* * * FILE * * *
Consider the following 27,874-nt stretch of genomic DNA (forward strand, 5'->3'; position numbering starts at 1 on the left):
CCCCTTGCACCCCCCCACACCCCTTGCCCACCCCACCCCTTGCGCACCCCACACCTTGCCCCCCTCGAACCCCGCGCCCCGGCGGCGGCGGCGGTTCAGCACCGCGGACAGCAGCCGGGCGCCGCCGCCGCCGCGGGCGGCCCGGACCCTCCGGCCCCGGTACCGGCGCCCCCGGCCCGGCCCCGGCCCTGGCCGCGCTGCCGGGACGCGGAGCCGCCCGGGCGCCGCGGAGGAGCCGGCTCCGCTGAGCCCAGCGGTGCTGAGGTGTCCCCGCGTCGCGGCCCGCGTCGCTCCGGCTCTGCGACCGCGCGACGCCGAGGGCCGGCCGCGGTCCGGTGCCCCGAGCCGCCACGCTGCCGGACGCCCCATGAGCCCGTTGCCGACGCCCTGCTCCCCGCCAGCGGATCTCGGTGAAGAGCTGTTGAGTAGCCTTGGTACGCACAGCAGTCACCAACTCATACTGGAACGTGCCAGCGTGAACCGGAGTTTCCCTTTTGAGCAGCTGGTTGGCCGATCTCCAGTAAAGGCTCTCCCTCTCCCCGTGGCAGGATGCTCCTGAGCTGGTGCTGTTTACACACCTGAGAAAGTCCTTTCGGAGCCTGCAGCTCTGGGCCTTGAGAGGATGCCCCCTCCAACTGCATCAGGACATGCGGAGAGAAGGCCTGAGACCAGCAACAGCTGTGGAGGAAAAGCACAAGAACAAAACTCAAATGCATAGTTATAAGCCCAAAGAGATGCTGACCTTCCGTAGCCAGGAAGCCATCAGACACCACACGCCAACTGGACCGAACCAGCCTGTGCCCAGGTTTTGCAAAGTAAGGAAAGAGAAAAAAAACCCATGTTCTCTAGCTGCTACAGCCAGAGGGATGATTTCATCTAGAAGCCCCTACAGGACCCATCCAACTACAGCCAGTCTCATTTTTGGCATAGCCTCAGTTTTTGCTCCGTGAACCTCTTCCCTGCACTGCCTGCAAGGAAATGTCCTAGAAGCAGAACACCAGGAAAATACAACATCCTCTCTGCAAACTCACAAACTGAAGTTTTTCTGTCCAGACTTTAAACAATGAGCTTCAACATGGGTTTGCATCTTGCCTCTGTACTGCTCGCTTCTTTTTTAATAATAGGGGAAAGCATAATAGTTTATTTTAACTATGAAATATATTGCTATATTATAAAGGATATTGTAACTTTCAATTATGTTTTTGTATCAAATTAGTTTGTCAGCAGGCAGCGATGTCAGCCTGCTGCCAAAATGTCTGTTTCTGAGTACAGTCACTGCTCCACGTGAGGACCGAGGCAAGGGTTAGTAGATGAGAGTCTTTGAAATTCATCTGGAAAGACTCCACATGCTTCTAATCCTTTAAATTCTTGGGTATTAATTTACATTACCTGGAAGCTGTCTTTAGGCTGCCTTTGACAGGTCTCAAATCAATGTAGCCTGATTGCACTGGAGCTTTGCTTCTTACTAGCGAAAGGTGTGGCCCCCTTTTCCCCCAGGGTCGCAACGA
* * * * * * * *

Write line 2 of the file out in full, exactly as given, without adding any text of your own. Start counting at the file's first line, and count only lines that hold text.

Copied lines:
CCCCTTGCACCCCCCCACACCCCTTGCCCACCCCACCCCTTGCGCACCCCACACCTTGCCCCCCTCGAACCCCGCGCCCCGGCGGCGGCGGCGGTTCAGCACCGCGGACAGCAGCCGGGCGCCGCCGCCGCCGCGGGCGGCCCGGACCCTCCGGCCCCGGTACCGGCGCCCCCGGCCCGGCCCCGGCCCTGGCCGCGCTGCCGGGACGCGGAGCCGCCCGGGCGCCGCGGAGGAGCCGGCTCCGCTGAGCCCAGCGGTGCTGAGGTGTCCCCGCGTCGCGGCCCGCGTCGCTCCGGCTCTGCGACCGCGCGACGCCGAGGGCCGGCCGCGGTCCGGTGCCCCGAGCCGCCACGCTGCCGGACGCCCCATGAGCCCGTTGCCGACGCCCTGCTCCCCGCCAGCGGATCTCGGTGAAGAGCTGTTGAGTAGCCTTGGTACGCACAGCAGTCACCAACTCATACTGGAACGTGCCAGCGTGAACCGGAGTTTCCCTTTTGAGCAGCTGGTTGGCCGATCTCCAGTAAAGGCTCTCCCTCTCCCCGTGGCAGGATGCTCCTGAGCTGGTGCTGTTTACACACCTGAGAAAGTCCTTTCGGAGCCTGCAGCTCTGGGCCTTGAGAGGATGCCCCCTCCAACTGCATCAGGACATGCGGAGAGAAGGCCTGAGACCAGCAACAGCTGTGGAGGAAAAGCACAAGAACAAAACTCAAATGCATAGTTATAAGCCCAAAGAGATGCTGACCTTCCGTAGCCAGGAAGCCATCAGACACCACACGCCAACTGGACCGAACCAGCCTGTGCCCAGGTTTTGCAAAGTAAGGAAAGAGAAAAAAAACCCATGTTCTCTAGCTGCTACAGCCAGAGGGATGATTTCATCTAGAAGCCCCTACAGGACCCATCCAACTACAGCCAGTCTCATTTTTGGCATAGCCTCAGTTTTTGCTCCGTGAACCTCTTCCCTGCACTGCCTGCAAGGAAATGTCCTAGAAGCAGAACACCAGGAAAATACAACATCCTCTCTGCAAACTCACAAACTGAAGTTTTTCTGTCCAGACTTTAAACAATGAGCTTCAACATGGGTTTGCATCTTGCCTCTGTACTGCTCGCTTCTTTTTTAATAATAGGGGAAAGCATAATAGTTTATTTTAACTATGAAATATATTGCTATATTATAAAGGATATTGTAACTTTCAATTATGTTTTTGTATCAAATTAGTTTGTCAGCAGGCAGCGATGTCAGCCTGCTGCCAAAATGTCTGTTTCTGAGTACAGTCACTGCTCCACGTGAGGACCGAGGCAAGGGTTAGTAGATGAGAGTCTTTGAAATTCATCTGGAAAGACTCCACATGCTTCTAATCCTTTAAATTCTTGGGTATTAATTTACATTACCTGGAAGCTGTCTTTAGGCTGCCTTTGACAGGTCTCAAATCAATGTAGCCTGATTGCACTGGAGCTTTGCTTCTTACTAGCGAAAGGTGTGGCCCCCTTTTCCCCCAGGGTCGCAACGA